Working ‘upstream’ to reduce health inequalities: A Foucauldian discourse analysis

Mcmahon, Naoimh orcid iconORCID: 0000-0001-6319-2263 (2019) Working ‘upstream’ to reduce health inequalities: A Foucauldian discourse analysis. Doctoral thesis, University of Central Lancashire.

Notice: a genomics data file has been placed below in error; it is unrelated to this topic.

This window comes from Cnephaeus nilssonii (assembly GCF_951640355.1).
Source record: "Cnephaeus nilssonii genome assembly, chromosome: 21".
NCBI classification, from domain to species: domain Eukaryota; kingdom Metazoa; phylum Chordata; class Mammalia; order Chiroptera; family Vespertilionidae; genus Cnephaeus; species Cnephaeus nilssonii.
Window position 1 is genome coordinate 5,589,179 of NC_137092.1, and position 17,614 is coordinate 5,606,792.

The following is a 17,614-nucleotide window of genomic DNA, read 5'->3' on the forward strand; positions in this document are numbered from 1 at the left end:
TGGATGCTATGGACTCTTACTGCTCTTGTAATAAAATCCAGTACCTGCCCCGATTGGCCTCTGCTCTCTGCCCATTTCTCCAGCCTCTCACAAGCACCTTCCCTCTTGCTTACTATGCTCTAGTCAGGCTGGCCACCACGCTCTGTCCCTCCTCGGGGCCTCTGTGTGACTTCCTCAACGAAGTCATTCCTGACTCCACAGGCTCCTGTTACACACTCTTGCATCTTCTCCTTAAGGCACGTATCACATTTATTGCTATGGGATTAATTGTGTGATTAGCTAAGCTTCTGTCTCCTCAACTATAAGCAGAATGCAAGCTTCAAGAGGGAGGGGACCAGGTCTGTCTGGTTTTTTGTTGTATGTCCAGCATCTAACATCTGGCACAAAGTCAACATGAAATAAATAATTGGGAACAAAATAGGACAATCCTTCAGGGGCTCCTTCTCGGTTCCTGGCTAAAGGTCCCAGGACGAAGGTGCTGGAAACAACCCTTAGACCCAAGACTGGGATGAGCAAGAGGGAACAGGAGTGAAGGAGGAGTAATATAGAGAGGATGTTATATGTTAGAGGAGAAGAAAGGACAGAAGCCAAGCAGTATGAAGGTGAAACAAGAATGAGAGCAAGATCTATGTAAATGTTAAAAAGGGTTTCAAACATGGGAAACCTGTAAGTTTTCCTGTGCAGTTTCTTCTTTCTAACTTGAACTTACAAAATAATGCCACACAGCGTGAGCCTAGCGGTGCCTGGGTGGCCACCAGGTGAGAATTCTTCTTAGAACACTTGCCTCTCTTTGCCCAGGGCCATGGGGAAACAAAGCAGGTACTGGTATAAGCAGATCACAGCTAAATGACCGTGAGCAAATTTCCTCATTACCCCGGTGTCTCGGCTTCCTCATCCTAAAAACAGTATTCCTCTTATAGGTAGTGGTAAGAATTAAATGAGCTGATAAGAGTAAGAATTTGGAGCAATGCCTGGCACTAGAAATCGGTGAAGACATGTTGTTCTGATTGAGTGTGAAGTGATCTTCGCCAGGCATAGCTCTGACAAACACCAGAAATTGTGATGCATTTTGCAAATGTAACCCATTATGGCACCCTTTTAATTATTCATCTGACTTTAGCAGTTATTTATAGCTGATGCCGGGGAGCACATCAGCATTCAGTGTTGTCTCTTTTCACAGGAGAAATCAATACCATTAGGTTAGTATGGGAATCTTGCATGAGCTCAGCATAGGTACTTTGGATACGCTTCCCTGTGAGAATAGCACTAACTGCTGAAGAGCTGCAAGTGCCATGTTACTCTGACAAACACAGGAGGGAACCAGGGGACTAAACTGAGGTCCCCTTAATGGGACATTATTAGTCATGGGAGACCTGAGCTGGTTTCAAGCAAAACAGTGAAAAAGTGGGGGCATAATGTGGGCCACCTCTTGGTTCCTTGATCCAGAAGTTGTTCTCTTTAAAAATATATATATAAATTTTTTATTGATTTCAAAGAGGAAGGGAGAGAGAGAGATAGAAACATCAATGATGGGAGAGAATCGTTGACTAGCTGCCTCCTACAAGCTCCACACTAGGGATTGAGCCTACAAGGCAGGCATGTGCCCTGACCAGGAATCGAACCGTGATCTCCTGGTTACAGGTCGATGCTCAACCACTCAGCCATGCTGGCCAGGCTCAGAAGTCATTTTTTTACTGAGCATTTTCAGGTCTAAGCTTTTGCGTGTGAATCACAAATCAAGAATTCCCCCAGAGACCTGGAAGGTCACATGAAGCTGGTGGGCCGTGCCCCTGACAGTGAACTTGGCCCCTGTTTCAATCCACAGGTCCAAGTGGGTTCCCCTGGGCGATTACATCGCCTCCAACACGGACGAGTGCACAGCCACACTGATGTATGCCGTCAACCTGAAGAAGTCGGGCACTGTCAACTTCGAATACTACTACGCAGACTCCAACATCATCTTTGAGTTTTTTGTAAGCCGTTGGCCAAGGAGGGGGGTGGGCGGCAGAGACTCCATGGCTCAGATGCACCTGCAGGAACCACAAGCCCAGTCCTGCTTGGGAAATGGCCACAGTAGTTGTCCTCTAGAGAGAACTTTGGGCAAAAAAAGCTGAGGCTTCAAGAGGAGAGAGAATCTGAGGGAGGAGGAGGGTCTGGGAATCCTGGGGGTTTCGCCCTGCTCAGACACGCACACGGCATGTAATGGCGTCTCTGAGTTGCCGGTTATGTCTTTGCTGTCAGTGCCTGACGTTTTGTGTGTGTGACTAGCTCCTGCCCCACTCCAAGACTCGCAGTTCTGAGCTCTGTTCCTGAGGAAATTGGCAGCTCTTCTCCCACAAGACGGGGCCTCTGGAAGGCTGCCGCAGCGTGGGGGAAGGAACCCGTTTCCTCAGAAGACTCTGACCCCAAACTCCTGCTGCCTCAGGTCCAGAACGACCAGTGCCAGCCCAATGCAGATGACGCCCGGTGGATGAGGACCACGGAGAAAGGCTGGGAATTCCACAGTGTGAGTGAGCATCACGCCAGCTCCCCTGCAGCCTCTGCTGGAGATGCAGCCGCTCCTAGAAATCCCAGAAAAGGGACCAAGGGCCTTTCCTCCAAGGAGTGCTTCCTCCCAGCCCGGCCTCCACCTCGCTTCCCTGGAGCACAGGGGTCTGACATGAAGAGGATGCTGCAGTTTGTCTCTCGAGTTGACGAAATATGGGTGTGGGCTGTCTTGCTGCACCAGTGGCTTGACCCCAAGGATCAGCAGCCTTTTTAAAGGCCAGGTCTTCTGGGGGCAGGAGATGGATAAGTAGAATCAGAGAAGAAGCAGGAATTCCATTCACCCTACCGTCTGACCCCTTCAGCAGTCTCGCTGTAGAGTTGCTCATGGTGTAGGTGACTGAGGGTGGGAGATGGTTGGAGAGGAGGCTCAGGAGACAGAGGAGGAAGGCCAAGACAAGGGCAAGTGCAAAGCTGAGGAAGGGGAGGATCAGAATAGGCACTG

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There has been a long-standing concern to reduce health inequalities between different social groups. While primarily understood as arising from the inequitable distribution of power, wealth, and resources, in recent years dominant scientific and political discourses have resulted in health inequalities being understood as a problem of individual behaviour. In response, a number of counter-discourses have emerged which seek to reorient efforts away from tackling these symptoms of the problem, to work once again at the level of root causes. In this thesis, I conduct an in-depth analysis of one of these counter-discourses, the upstream parable, to examine how it operates in research and practice. Employing a form of discourse analysis underpinned by the ideas of Michel Foucault, I examine how the idea of working ‘upstream’ is articulated in a sample of peer-reviewed articles, and how it is interpreted by a sample of people working to reduce health inequalities in the North West of England. I demonstrate that there are many different ways of constructing the problem of health inequalities, and that the upstream counter-discourse, rather than resulting in a reframing of the problem, is in fact interpreted in light of existing perspectives. This finding illustrates the malleability of the discourse, and serves to challenge the extent to which it can operate to successfully reframe the problem of health inequalities, and reorient efforts to work at root causes. In this thesis, I make an original contribution to knowledge by going beyond a critique of dominant perspectives to provide original insights about how an established counter-discourse, in the field of health inequalities, operates in practice. I identify shortcomings of the discourse, and make recommendations for how ideas which appear in the academic literature, could be employed more fruitfully in practice to reorient efforts to work at the root causes of this intractable problem.

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